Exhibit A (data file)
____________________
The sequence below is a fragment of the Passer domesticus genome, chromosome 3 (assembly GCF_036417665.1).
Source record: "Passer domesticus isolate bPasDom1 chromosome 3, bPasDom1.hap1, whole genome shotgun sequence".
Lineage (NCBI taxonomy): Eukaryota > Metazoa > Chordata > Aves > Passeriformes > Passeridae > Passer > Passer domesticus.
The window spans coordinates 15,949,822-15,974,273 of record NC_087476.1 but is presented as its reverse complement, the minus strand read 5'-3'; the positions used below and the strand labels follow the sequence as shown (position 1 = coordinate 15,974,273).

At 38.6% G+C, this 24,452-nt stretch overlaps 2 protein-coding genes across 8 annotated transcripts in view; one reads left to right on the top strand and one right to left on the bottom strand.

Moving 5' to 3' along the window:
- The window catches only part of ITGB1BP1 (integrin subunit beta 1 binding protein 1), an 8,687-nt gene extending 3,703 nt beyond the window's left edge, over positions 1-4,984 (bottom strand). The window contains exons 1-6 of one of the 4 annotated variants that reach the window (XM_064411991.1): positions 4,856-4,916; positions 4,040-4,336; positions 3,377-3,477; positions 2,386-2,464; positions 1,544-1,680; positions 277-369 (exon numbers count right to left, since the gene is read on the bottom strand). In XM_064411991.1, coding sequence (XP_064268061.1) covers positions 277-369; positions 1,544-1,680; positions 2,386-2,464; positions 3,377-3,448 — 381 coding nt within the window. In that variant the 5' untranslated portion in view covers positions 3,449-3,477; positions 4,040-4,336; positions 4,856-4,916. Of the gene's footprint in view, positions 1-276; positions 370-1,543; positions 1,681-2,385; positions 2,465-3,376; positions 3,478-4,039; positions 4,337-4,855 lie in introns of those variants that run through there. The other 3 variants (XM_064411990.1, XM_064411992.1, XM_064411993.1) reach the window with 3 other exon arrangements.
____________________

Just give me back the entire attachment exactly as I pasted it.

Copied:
The sequence below is a fragment of the Passer domesticus genome, chromosome 3 (assembly GCF_036417665.1).
Source record: "Passer domesticus isolate bPasDom1 chromosome 3, bPasDom1.hap1, whole genome shotgun sequence".
Lineage (NCBI taxonomy): Eukaryota > Metazoa > Chordata > Aves > Passeriformes > Passeridae > Passer > Passer domesticus.
The window spans coordinates 15,949,822-15,974,273 of record NC_087476.1 but is presented as its reverse complement, the minus strand read 5'-3'; the positions used below and the strand labels follow the sequence as shown (position 1 = coordinate 15,974,273).

At 38.6% G+C, this 24,452-nt stretch overlaps 2 protein-coding genes across 8 annotated transcripts in view; one reads left to right on the top strand and one right to left on the bottom strand.

Moving 5' to 3' along the window:
- The window catches only part of ITGB1BP1 (integrin subunit beta 1 binding protein 1), an 8,687-nt gene extending 3,703 nt beyond the window's left edge, over positions 1-4,984 (bottom strand). The window contains exons 1-6 of one of the 4 annotated variants that reach the window (XM_064411991.1): positions 4,856-4,916; positions 4,040-4,336; positions 3,377-3,477; positions 2,386-2,464; positions 1,544-1,680; positions 277-369 (exon numbers count right to left, since the gene is read on the bottom strand). In XM_064411991.1, coding sequence (XP_064268061.1) covers positions 277-369; positions 1,544-1,680; positions 2,386-2,464; positions 3,377-3,448 — 381 coding nt within the window. In that variant the 5' untranslated portion in view covers positions 3,449-3,477; positions 4,040-4,336; positions 4,856-4,916. Of the gene's footprint in view, positions 1-276; positions 370-1,543; positions 1,681-2,385; positions 2,465-3,376; positions 3,478-4,039; positions 4,337-4,855 lie in introns of those variants that run through there. The other 3 variants (XM_064411990.1, XM_064411992.1, XM_064411993.1) reach the window with 3 other exon arrangements.